INDIANAPOLIS — The experience of eating at Steak 'n Shake is about to change.
Sardar Biglari, CEO and chairman of Biglari Holdings, wrote to investors that the steakburgers and milkshakes chain is "in an era of radical transformation."
Steak 'n Shake will eliminate table service and transform to a quick-service restaurant model. Most of the chain's 556 dining rooms have been closed throughout the COVID-19 pandemic, and Biglari wrote the company will spend $100,000-$200,000 to remodel and equip each restaurant with self-service kiosks.
"What will be most evident to our returning patrons is that instead of ordering at the table, or even at a counter with an attendant, our guests will now initiate their transaction at a kiosk," Biglari wrote. "We are embracing efficiency and transitioning the service model to empower our guests to place and pick up their own orders."
The change became necessary because food preparation took too long under the old model and paying wait staff was too expensive, according to Biglari's letter.
"Simply put, the operation of dining rooms with table service was a money loser," he wrote.
The restaurant industry has suffered throughout the COVID-19 pandemic, and Steak 'n Shake was no exception. In May 2020, the Indianapolis-based chain announced it was permanently closing 57 restaurants around the country as revenue plunged by $59 million compared to the first quarter of 2019.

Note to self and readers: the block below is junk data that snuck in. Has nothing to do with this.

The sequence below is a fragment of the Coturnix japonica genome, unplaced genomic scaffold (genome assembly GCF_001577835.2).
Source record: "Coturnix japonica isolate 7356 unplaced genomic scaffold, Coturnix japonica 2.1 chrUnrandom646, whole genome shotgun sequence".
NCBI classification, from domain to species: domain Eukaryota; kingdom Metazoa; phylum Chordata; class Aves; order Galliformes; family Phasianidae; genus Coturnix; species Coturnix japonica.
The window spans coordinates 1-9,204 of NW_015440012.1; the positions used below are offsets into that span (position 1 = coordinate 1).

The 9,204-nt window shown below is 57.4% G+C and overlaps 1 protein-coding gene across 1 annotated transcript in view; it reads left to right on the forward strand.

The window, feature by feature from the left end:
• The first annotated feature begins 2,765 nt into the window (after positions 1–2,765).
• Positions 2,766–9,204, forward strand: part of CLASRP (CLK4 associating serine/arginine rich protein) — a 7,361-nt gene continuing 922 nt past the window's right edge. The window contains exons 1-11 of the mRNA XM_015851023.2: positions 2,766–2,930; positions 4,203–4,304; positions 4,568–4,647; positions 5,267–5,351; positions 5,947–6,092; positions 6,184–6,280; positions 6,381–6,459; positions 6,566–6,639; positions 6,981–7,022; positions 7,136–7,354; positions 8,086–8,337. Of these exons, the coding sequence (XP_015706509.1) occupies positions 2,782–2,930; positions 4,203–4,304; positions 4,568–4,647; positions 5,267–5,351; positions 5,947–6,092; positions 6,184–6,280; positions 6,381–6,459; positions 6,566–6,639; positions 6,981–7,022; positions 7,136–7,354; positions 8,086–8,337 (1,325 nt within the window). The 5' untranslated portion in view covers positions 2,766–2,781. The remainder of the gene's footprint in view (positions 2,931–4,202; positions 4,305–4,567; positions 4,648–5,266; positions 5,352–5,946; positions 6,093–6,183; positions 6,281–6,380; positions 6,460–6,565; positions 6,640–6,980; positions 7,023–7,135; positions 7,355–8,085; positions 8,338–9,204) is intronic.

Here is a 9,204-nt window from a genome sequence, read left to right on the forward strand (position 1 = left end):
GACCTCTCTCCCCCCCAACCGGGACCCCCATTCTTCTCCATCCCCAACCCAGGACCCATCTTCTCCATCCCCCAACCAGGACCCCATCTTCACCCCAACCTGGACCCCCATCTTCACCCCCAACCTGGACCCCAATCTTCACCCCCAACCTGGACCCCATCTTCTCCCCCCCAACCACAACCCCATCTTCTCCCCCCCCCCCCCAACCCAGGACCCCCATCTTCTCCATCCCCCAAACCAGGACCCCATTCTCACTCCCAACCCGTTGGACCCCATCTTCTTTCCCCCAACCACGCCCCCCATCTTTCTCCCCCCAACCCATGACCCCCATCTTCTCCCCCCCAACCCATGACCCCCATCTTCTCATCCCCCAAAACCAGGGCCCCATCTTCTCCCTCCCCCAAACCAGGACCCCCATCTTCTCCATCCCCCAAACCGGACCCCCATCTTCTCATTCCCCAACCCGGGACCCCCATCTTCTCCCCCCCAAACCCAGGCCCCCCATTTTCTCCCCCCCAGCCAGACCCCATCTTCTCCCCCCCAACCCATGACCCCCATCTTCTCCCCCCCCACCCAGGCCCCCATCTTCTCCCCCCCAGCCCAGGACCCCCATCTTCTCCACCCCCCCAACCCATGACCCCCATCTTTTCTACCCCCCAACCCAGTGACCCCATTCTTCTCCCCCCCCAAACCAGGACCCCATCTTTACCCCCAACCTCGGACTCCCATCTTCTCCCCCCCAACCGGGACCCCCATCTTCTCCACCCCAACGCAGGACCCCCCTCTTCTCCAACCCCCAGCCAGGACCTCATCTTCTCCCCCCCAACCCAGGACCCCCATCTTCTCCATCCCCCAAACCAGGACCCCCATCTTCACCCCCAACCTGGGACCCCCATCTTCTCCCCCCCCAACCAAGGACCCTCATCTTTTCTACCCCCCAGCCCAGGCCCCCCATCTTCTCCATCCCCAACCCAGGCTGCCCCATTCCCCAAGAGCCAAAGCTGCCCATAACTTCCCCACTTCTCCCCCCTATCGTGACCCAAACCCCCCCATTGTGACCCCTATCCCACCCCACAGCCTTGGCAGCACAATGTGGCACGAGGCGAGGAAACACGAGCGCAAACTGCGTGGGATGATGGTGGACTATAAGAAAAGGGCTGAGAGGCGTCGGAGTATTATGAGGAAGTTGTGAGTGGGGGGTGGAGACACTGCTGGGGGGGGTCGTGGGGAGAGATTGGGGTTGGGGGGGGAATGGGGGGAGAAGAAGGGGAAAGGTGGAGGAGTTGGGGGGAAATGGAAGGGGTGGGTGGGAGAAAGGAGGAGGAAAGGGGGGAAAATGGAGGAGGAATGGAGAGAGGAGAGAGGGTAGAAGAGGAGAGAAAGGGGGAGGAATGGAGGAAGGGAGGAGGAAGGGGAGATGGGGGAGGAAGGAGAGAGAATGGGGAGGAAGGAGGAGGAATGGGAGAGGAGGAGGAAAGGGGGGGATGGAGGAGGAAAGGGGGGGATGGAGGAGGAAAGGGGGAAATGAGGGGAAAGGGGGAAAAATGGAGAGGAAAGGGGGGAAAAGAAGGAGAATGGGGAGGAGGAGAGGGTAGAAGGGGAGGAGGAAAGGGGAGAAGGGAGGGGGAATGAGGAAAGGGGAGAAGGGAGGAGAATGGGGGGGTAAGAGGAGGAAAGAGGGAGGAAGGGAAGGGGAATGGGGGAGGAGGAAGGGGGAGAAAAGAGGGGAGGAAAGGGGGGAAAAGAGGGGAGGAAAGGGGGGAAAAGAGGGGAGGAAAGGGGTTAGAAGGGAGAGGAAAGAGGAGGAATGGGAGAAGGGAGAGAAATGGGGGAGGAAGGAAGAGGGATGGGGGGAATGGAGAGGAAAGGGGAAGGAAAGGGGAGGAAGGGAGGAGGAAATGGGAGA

Bloomberg reported in February that Steak 'n Shake repaid the balance of a $220 million loan that was due this month and avoided bankruptcy.
With its dining rooms closed, Steak 'n Shake has relied on drive-thru, delivery and takeout during the pandemic. Biglari wrote the chain saw a 14.3% increase in off-premises sales last year.
He said the company planned to convert Steak 'n Shake restaurants to a self-service model before the pandemic and the past year "hastened the inevitable."
"The modernization centers on achieving simplicity and speed in the way Steak n' Shake’s products are made and the way they are delivered to guests — without a diminution of quality," Biglari wrote.